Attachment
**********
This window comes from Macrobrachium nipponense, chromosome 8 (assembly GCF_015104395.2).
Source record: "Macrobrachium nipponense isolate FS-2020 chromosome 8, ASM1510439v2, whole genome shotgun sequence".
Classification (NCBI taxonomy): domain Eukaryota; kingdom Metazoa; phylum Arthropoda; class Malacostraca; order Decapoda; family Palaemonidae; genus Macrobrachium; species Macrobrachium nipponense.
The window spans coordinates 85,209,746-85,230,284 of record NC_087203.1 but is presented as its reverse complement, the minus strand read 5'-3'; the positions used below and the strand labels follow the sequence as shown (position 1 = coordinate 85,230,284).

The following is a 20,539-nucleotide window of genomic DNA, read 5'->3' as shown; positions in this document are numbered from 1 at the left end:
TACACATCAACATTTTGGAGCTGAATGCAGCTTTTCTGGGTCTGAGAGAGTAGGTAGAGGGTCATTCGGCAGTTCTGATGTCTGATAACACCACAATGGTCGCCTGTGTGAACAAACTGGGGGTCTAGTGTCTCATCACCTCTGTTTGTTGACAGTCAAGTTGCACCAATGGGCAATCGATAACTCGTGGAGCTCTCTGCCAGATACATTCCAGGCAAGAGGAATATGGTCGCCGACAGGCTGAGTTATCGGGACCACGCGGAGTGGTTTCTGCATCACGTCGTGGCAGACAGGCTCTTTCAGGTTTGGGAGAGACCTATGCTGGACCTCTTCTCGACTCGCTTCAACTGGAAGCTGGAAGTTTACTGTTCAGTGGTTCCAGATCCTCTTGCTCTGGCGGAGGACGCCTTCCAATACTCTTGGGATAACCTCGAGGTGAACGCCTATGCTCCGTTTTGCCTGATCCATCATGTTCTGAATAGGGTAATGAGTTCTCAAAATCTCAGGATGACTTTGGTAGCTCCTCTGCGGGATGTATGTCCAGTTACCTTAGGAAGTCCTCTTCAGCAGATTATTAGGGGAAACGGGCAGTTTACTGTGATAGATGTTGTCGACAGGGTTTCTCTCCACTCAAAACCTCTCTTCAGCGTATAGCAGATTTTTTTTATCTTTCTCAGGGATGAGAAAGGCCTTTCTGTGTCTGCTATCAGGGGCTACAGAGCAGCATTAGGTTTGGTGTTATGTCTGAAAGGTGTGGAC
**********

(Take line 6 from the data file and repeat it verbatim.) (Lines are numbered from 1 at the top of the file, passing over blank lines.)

TACACATCAACATTTTGGAGCTGAATGCAGCTTTTCTGGGTCTGAGAGAGTAGGTAGAGGGTCATTCGGCAGTTCTGATGTCTGATAACACCACAATGGTCGCCTGTGTGAACAAACTGGGGGTCTAGTGTCTCATCACCTCTGTTTGTTGACAGTCAAGTTGCACCAATGGGCAATCGATAACTCGTGGAGCTCTCTGCCAGATACATTCCAGGCAAGAGGAATATGGTCGCCGACAGGCTGAGTTATCGGGACCACGCGGAGTGGTTTCTGCATCACGTCGTGGCAGACAGGCTCTTTCAGGTTTGGGAGAGACCTATGCTGGACCTCTTCTCGACTCGCTTCAACTGGAAGCTGGAAGTTTACTGTTCAGTGGTTCCAGATCCTCTTGCTCTGGCGGAGGACGCCTTCCAATACTCTTGGGATAACCTCGAGGTGAACGCCTATGCTCCGTTTTGCCTGATCCATCATGTTCTGAATAGGGTAATGAGTTCTCAAAATCTCAGGATGACTTTGGTAGCTCCTCTGCGGGATGTATGTCCAGTTACCTTAGGAAGTCCTCTTCAGCAGATTATTAGGGGAAACGGGCAGTTTACTGTGATAGATGTTGTCGACAGGGTTTCTCTCCACTCAAAACCTCTCTTCAGCGTATAGCAGATTTTTTTTATCTTTCTCAGGGATGAGAAAGGCCTTTCTGTGTCTGCTATCAGGGGCTACAGAGCAGCATTAGGTTTGGTGTTATGTCTGAAAGGTGTGGAC